If you’re just starting out and you want to weld with the least investment in equipment, buy an inexpensive arc welder – about $120 and up.  But good arc welding will take a little more practice than mig welding.   If you can spend more, take a look at the HTP MIG 130 (the above link). The base price includes flux-cored wire (no gas system).  Personally, I do not like flux-cored wire.  Spend the extra money and get a gas bottle, a flowmeter, and hard wire (no flux core).  You’ll be much happier with the system.  And you’ll be making good welds quicker than you think – virtually from the outset.  The videos linked below show how easy it is.  The website linked from the HTP MIG 130 image (above, right) also has very good welding videos.  I recommend that you watch them all before making your decision on which type of welder to purchase.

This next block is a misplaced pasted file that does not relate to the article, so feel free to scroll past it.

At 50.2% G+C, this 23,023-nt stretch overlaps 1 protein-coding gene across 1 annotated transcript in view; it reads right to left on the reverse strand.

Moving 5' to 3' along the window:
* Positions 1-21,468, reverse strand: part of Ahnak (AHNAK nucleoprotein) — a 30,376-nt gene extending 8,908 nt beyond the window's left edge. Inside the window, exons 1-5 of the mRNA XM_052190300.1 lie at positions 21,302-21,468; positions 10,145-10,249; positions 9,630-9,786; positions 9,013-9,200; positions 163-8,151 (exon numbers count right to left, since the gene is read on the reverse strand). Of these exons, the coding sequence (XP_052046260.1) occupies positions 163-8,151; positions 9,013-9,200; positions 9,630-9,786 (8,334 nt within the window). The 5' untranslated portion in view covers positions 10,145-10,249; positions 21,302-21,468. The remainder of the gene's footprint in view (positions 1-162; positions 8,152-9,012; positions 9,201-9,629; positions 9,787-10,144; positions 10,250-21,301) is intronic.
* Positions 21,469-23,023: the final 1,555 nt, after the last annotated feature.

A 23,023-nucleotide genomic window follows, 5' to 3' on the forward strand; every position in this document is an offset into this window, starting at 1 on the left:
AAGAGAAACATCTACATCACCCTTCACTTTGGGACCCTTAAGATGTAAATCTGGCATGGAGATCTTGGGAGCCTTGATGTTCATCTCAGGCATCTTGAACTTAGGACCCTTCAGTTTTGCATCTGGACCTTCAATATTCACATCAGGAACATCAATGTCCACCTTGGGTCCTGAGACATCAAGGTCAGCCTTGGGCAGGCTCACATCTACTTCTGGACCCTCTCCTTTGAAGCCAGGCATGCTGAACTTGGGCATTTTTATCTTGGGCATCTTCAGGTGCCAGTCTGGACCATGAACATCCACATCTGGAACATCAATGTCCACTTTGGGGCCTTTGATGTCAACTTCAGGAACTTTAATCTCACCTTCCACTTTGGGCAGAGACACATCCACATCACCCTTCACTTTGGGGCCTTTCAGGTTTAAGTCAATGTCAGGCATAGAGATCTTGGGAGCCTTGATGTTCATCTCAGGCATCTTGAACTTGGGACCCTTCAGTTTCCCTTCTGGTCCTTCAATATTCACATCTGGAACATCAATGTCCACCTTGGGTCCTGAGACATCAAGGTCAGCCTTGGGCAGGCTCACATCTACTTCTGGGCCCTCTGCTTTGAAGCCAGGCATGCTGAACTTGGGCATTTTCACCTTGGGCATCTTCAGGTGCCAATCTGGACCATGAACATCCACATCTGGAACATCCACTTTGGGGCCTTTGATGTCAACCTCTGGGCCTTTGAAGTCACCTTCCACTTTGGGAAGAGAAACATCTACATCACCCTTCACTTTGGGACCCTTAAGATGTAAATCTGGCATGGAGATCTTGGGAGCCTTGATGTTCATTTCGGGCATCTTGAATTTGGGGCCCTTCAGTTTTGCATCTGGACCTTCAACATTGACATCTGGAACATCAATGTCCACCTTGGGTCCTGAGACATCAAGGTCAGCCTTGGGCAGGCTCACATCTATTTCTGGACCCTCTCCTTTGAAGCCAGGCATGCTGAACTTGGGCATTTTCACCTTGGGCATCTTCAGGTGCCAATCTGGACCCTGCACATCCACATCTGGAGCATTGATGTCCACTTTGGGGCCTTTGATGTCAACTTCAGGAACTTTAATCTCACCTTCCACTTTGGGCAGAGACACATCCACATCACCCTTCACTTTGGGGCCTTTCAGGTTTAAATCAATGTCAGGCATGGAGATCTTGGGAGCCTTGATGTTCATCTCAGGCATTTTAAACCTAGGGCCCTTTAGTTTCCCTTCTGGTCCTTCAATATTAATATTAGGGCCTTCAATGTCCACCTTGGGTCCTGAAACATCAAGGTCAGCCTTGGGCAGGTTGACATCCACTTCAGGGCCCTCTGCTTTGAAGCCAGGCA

Online Tutorial Videos: